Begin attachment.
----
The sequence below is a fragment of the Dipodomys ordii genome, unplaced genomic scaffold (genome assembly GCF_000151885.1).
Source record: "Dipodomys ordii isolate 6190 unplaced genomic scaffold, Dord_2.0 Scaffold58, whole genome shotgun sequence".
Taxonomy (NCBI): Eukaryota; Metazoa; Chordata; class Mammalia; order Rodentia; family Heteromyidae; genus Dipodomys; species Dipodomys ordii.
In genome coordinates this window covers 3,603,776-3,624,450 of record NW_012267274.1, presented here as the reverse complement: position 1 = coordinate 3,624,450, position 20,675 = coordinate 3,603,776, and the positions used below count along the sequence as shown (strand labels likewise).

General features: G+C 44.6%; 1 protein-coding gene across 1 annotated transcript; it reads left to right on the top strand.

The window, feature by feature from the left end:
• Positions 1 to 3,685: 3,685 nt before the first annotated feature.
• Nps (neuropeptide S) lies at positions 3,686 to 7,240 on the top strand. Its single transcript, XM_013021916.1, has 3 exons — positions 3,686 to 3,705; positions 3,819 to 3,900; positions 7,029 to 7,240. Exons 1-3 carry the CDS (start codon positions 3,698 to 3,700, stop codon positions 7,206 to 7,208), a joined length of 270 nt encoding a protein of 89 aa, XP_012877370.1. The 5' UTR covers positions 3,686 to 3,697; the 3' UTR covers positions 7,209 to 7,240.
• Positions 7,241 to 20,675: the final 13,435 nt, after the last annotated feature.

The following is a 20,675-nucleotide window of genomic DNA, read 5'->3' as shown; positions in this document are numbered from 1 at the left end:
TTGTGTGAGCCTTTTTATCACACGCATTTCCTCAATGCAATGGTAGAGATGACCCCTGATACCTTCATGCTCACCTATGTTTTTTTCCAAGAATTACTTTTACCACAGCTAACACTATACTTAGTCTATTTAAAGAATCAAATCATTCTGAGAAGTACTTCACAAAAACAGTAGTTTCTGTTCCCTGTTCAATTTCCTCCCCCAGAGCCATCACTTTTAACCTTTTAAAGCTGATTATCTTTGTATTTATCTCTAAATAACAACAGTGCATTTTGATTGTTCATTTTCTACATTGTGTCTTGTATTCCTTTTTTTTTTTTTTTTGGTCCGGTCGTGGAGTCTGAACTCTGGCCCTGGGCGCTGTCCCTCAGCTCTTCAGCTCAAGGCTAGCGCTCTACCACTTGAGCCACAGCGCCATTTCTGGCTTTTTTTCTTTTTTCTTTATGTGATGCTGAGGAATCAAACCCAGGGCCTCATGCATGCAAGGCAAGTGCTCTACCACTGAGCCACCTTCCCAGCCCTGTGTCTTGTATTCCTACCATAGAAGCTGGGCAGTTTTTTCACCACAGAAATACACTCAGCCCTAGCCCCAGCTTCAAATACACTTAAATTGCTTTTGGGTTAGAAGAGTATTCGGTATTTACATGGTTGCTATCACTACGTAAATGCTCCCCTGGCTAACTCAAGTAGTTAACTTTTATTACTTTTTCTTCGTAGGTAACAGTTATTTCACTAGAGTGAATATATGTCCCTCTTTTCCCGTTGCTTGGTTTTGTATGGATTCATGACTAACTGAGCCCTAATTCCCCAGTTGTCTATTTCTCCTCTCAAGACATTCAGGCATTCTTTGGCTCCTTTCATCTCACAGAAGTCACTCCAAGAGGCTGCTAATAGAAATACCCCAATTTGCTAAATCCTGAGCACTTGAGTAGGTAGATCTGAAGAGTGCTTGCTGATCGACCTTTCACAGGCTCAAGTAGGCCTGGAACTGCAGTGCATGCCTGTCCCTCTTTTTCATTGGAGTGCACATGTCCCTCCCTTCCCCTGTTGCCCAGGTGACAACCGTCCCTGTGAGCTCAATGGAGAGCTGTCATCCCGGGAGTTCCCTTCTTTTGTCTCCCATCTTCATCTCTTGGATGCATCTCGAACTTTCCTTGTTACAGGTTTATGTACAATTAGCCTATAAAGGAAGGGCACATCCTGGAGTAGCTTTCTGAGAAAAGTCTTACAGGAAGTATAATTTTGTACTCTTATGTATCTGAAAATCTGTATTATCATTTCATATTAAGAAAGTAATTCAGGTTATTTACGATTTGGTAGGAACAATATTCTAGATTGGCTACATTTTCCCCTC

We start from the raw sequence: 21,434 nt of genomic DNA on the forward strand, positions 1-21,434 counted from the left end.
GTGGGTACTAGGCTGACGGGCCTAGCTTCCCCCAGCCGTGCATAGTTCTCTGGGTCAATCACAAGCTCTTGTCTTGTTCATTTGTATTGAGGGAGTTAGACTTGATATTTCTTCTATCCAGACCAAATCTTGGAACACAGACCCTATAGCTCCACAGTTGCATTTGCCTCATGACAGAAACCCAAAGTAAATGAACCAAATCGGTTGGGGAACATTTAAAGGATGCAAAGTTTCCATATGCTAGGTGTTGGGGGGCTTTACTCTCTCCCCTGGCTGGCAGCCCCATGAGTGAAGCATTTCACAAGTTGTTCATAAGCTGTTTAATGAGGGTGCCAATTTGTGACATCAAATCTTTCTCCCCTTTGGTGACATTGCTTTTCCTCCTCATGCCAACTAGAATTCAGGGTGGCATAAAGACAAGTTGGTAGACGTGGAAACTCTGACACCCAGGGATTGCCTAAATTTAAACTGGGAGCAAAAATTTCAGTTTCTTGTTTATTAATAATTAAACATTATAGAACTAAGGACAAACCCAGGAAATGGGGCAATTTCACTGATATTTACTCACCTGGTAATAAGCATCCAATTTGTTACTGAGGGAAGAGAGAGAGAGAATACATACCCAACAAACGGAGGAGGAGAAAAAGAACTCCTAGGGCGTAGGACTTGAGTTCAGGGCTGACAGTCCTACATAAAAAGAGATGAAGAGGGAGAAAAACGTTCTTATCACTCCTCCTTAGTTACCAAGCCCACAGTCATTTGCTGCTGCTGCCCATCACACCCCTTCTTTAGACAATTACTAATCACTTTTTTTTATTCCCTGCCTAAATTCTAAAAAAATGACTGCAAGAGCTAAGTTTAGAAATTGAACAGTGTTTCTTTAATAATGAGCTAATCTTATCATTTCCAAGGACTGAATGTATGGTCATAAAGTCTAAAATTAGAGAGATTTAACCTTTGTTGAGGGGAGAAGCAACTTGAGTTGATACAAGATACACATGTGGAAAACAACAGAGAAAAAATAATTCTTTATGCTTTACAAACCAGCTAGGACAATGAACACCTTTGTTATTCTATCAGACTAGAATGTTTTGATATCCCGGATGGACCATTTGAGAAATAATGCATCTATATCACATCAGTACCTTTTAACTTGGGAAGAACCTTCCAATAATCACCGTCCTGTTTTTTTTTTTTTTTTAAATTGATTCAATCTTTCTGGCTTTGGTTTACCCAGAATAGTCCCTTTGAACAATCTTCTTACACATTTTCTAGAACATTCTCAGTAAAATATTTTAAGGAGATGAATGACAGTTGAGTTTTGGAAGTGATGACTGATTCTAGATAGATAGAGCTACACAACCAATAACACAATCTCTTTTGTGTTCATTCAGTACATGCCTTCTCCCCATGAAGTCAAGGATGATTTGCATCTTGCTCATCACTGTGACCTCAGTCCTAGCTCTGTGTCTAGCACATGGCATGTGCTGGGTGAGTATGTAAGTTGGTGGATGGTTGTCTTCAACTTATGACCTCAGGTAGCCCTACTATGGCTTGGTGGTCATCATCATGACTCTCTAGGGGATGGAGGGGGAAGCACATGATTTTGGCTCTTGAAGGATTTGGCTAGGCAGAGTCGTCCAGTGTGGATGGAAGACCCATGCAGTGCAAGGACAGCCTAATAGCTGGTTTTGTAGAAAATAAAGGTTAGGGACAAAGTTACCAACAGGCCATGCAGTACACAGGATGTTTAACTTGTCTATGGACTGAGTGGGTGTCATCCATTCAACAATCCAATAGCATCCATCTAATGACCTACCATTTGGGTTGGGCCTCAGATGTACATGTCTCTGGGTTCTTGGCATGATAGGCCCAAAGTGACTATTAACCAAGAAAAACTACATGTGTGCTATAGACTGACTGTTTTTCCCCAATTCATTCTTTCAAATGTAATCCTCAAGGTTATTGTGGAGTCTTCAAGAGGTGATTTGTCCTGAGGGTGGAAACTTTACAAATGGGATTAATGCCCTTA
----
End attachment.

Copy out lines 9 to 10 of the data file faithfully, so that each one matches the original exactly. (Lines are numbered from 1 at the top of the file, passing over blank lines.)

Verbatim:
• Positions 7,241 to 20,675: the final 13,435 nt, after the last annotated feature.

The following is a 20,675-nucleotide window of genomic DNA, read 5'->3' as shown; positions in this document are numbered from 1 at the left end: